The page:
Evolution, sex and TRACERx: how cancer’s ‘spare tyre’ helps it survive  

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Lung cancer cells

Almost all swine have intercourse. That’s to say, DNA from seman and eggs is exchanged to create offspring with a mixture of both parents’ genes.

It’s the norm in seeds very, where pollen from one weed fertilises another. Even bacteria have a primitive sort of gender, where they provide an extremity, called the pilus, to pass DNA from one cell to another.

In evolutionary periods, this may seem counter-productive. Why would anyone want to pass on only half of their DNA to their offspring, instead of producing a clone asexually?

But for countless species, this exchange of genetic material is essential to survival and has been consistently selected for throughout evolution.

And considering the alternative, it’s easy to see why.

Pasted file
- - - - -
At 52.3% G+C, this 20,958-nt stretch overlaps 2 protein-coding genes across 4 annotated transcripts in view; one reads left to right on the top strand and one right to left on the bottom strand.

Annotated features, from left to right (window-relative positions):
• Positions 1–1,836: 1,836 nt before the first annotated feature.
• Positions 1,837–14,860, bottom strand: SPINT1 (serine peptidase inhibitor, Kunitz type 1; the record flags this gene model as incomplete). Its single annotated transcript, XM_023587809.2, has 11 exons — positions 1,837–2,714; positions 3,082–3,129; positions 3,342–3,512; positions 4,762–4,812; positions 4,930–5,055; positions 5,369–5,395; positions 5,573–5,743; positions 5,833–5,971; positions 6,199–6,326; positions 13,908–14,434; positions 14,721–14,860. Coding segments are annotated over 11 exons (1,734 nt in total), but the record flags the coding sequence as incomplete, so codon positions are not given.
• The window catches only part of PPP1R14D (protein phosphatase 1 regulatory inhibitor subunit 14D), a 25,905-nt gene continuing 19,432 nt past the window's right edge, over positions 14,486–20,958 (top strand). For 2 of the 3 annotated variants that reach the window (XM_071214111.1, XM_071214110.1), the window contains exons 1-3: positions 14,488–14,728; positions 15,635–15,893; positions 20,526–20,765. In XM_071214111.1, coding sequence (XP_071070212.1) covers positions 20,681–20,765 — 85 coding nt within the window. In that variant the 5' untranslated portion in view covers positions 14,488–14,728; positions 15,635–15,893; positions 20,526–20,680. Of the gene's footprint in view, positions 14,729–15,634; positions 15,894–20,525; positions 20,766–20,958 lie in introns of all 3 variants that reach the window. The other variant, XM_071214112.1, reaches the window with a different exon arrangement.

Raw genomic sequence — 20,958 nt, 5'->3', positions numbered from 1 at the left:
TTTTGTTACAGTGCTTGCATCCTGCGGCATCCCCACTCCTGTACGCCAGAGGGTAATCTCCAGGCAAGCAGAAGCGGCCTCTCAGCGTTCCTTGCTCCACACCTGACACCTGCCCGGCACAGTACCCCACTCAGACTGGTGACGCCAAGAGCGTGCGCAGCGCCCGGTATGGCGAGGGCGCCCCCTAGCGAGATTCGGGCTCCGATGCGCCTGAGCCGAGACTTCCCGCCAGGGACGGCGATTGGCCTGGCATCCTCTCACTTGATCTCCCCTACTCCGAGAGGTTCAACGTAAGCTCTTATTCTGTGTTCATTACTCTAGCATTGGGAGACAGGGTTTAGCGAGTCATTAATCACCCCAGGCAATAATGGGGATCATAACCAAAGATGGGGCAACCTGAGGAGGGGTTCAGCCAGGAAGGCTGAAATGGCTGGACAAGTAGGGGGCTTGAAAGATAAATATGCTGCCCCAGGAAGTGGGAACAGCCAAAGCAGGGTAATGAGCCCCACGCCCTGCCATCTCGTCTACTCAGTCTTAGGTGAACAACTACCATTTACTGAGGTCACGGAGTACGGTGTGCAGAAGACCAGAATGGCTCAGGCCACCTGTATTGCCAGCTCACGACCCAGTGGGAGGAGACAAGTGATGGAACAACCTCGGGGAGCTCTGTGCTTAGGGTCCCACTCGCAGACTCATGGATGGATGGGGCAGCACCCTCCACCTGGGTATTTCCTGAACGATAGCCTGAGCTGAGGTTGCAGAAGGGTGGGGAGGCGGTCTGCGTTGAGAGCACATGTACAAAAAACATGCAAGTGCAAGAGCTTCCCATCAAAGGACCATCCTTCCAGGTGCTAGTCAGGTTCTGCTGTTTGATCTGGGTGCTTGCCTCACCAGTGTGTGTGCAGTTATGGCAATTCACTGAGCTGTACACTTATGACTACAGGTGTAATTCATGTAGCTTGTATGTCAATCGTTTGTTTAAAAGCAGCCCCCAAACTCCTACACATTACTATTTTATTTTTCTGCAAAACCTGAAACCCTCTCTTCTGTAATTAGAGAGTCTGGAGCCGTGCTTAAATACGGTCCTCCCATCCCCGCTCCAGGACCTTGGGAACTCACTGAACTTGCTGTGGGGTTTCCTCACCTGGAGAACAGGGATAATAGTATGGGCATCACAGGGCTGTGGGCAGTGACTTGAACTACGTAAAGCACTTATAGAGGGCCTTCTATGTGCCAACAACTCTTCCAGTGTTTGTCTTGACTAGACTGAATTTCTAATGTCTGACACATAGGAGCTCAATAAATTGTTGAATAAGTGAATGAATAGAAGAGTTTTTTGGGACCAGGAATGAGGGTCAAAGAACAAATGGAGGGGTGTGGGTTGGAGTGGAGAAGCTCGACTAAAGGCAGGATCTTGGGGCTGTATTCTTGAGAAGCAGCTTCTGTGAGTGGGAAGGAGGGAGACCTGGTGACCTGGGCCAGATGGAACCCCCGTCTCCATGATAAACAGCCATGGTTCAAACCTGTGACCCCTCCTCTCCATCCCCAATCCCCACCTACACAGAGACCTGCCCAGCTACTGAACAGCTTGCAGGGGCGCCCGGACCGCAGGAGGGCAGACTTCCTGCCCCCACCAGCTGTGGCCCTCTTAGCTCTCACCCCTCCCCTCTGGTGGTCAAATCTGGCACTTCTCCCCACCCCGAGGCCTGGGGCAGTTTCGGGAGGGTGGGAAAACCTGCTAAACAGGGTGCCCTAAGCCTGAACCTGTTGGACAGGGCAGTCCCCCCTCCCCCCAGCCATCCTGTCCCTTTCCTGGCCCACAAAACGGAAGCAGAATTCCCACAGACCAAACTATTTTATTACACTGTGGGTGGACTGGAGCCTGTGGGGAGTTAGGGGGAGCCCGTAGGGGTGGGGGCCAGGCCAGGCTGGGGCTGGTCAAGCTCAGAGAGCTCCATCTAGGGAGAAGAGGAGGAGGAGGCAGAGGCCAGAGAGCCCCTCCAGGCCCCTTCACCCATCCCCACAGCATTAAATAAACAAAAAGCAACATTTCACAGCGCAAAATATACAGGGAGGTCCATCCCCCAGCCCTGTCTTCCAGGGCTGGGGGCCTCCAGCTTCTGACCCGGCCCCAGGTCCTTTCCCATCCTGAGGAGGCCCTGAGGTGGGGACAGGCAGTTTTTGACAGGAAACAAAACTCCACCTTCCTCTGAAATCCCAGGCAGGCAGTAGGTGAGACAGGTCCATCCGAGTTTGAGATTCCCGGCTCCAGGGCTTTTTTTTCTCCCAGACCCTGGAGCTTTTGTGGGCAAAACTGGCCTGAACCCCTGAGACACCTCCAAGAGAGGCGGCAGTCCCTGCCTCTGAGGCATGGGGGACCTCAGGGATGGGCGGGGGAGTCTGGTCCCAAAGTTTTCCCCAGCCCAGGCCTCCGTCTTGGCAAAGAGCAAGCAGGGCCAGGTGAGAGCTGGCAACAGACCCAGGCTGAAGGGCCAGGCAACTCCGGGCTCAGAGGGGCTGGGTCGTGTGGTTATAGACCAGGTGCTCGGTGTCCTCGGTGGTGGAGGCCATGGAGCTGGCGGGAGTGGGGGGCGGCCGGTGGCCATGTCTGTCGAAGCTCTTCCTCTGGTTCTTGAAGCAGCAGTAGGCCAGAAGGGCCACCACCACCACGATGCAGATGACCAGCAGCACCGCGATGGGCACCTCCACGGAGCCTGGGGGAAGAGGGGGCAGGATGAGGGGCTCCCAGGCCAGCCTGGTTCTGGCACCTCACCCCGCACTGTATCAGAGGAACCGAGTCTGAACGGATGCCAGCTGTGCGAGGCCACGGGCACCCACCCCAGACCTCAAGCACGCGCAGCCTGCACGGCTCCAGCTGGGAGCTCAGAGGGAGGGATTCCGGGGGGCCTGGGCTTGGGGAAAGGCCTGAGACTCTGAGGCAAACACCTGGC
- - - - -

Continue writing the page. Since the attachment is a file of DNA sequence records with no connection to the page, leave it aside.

There are some animals that have lost the ability to have sex- such as self-fertile roundworms, a fish called the Amazon molly and particular amoebae. Without the opportunity to reshuffle DNA between unrelated souls, genetic wrongdoings build up.

This phenomenon is known as Muller’s ratchet, and has been observed in many asexual creatures. Any bad mutation that’s picked up by the organism- a turn of the ratchet- will be passed on to its offspring, with no way to revert to the original explanation of the gene.

When the offspring simulates, these mutants are passed away again, along with any added mutations acquired during its lifetime. With each generation, hazardous mutations build up and the ratchet stiffens, until the species is no longer viable.

Cancer cells are asexual